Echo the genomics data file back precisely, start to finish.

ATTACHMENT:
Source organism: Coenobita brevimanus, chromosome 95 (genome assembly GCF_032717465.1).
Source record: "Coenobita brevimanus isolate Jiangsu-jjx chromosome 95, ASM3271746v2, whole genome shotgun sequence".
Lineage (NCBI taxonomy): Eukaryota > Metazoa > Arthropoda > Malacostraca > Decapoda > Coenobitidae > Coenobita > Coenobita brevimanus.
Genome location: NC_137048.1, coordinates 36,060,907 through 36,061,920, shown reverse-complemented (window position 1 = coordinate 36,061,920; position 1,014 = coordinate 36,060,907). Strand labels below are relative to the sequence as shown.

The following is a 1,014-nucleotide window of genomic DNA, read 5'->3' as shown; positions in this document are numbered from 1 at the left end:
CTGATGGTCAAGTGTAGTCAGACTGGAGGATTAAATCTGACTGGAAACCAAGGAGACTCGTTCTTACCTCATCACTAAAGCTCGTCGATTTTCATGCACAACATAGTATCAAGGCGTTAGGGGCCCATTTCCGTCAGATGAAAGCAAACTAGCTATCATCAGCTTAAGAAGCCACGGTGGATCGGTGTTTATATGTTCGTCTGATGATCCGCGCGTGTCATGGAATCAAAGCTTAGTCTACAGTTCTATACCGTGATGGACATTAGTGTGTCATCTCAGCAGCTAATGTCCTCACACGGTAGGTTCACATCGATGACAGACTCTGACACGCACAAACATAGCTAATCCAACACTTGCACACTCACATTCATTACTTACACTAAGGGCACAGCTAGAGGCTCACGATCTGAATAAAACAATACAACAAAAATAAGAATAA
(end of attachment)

Source organism: Coenobita brevimanus, chromosome 95 (genome assembly GCF_032717465.1).
Source record: "Coenobita brevimanus isolate Jiangsu-jjx chromosome 95, ASM3271746v2, whole genome shotgun sequence".
Lineage (NCBI taxonomy): Eukaryota > Metazoa > Arthropoda > Malacostraca > Decapoda > Coenobitidae > Coenobita > Coenobita brevimanus.
Genome location: NC_137048.1, coordinates 36,060,907 through 36,061,920, shown reverse-complemented (window position 1 = coordinate 36,061,920; position 1,014 = coordinate 36,060,907). Strand labels below are relative to the sequence as shown.

The following is a 1,014-nucleotide window of genomic DNA, read 5'->3' as shown; positions in this document are numbered from 1 at the left end:
CTGATGGTCAAGTGTAGTCAGACTGGAGGATTAAATCTGACTGGAAACCAAGGAGACTCGTTCTTACCTCATCACTAAAGCTCGTCGATTTTCATGCACAACATAGTATCAAGGCGTTAGGGGCCCATTTCCGTCAGATGAAAGCAAACTAGCTATCATCAGCTTAAGAAGCCACGGTGGATCGGTGTTTATATGTTCGTCTGATGATCCGCGCGTGTCATGGAATCAAAGCTTAGTCTACAGTTCTATACCGTGATGGACATTAGTGTGTCATCTCAGCAGCTAATGTCCTCACACGGTAGGTTCACATCGATGACAGACTCTGACACGCACAAACATAGCTAATCCAACACTTGCACACTCACATTCATTACTTACACTAAGGGCACAGCTAGAGGCTCACGATCTGAATAAAACAATACAACAAAAATAAGAATAA